There is a curious story in the gospels about a group of people who witnessed a wonderful miracle and then begged Jesus to leave their region! You would think they would want Him to stay for awhile and help with more problems. But they begged Him to depart.
Then and now, why do people send Jesus away?
Jesus had traveled by boat to a region that was rife with demonic activity (the story is thrice recorded in Mark 5:1-20, Matthew 8:28-34, and Luke 8:26-39). Parenthetically, if you are a skeptic about things spiritual or demonic, bear in mind that this story is (a) inspired by the Holy Spirit, (b) told and believed by Jewish writers, Matthew and John Mark, (c) told and believed by the Gentile writer, Luke. I suggest to you that the worldview of the Bible may be more accurate than yours or mine!
So, when Jesus crossed the lake and landed on the east side of the Sea of Galilee, the record says He was met by at least one man who desperately wanted to be delivered from the host of demons which possessed him. This cadre of demons was numerous, such that the man had so lost his identity that he had renamed himself “Legion.” The legion, realizing Jesus was able and ready to cast them into the “abyss,” asked Him to at least let them be embodied in a herd of pigs. Jesus granted this, and the herd ran wildly into the lake and drowned.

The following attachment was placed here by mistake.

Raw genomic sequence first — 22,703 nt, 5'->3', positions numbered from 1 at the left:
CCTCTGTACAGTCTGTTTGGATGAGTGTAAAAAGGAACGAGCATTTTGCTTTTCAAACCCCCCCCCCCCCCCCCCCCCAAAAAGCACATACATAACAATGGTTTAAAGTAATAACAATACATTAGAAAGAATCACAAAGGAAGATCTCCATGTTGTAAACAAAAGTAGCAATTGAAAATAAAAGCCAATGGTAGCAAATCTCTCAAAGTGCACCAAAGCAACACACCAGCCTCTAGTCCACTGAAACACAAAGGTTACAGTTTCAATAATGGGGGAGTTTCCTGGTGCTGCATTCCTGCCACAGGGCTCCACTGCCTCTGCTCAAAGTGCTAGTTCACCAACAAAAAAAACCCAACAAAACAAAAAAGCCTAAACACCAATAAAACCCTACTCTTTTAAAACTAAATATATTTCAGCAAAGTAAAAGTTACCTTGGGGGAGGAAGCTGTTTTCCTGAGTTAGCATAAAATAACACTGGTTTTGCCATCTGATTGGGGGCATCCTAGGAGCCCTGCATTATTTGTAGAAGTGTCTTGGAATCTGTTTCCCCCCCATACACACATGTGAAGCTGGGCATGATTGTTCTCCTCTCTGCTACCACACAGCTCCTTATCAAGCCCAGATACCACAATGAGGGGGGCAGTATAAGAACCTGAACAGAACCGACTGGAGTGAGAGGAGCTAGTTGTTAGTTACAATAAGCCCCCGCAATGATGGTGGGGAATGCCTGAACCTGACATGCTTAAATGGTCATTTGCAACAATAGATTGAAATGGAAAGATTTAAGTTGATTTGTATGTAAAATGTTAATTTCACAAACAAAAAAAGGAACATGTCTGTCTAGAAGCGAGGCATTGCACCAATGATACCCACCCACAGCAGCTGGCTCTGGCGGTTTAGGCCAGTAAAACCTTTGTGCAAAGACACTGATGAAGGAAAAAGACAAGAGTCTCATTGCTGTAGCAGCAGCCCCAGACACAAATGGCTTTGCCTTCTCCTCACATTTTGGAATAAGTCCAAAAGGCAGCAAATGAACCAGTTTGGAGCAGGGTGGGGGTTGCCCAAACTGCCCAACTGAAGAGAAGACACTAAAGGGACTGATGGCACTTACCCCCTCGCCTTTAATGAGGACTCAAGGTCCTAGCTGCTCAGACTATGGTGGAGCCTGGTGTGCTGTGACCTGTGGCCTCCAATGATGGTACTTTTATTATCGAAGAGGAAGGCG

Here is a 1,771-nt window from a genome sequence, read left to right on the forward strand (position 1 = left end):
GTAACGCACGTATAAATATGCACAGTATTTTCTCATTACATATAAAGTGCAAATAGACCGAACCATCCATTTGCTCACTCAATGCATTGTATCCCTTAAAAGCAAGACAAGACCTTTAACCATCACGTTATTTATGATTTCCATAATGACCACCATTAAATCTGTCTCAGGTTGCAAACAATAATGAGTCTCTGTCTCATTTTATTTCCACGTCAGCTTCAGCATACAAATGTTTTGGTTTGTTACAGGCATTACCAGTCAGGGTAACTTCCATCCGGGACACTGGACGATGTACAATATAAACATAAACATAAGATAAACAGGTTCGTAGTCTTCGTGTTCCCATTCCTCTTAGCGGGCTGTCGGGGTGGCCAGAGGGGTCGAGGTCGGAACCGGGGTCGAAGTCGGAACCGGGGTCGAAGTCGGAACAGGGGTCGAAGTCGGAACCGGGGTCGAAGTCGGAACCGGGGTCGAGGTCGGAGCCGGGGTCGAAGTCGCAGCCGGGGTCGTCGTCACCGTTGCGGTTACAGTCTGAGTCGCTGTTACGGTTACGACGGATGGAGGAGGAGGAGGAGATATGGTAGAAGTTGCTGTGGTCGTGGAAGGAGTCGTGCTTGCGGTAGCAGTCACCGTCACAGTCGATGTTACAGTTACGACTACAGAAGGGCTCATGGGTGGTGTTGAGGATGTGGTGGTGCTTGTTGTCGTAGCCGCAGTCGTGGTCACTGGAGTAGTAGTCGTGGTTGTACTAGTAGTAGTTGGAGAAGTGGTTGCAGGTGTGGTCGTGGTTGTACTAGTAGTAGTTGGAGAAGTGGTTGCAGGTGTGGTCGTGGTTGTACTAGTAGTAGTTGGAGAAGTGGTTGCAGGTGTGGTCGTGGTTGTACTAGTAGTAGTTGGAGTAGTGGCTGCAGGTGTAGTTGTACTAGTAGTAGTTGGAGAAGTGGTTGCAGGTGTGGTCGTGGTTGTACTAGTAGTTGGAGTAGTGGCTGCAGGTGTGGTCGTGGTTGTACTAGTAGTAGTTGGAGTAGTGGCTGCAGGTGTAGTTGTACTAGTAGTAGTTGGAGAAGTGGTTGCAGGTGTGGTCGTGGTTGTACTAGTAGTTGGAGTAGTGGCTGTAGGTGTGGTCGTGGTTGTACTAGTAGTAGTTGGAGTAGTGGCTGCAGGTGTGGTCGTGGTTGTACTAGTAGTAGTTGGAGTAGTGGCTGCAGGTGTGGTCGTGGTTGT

This brings us back to the curious response of the villagers. They have seen one of their tormented citizens (surely a relative of some of them) restored to his right mind, and their city cleansed of multiple demons. Why then did they beg Jesus to leave their region? Luke tells us the reason:
When the people gathered around the man who had been delivered, sitting at the feet of Jesus, “they were afraid” (Luke 8:35b).
Then the whole multitude asked Jesus to depart from them, “for they were seized with great fear” (Luke 8:37b).
Are we sending Jesus away?
An African-American woman emailed her white pastor on a Saturday following yet another police shooting of a black man: “Dear pastor, you know that I love our church, and I so appreciate you and your family. But this week has left me so hurt that I need to be in a church where I receive some comfort. So you won’t see me tomorrow because I know you won’t mention anything about the trouble my community is experiencing.”
A Muslim woman had been searching for spiritual reality in her life. She had expressed real openness in talking with some friends who are Christians. But recently she went out to her car and found, written in ketchup, “MOVE.” Contrast that with a Facebook post by a friend of mine: “My dear Muslim friends, you are welcome in my home. You are welcome at my table. As for me and my family, as followers of Jesus, we love our all our neighbors and are thankful for you. We stand with you. Please don’t be afraid. Even though many evangelicals voted for Trump, we will remind them (and him) to read and obey the teachings of Jesus (in the Bible) that commands us to welcome strangers and to even love our enemies. So, we will pray for President-elect Trump and support him in good policies. We will also stand up and fight his bad policies. “There is no fear in love, but perfect love casts out fear…We love because He has first loved us.” 1 John 4:18-19.
A man stands at the back of a crowd that has gathered peacefully. He holds us a sign that reads, “God hates fags.”
A white pastor has worked and prayed for a long time to increase the diversity in the congregation. In one sermon recently he mentioned “white privilege” and several long-standing members stood up and walked out.
Is our fear sending Jesus away? In my next post, I suggest six observations from Jesus’ encounter that may offer some insight.
[photo credit: chongsoonkim.blogspot.com]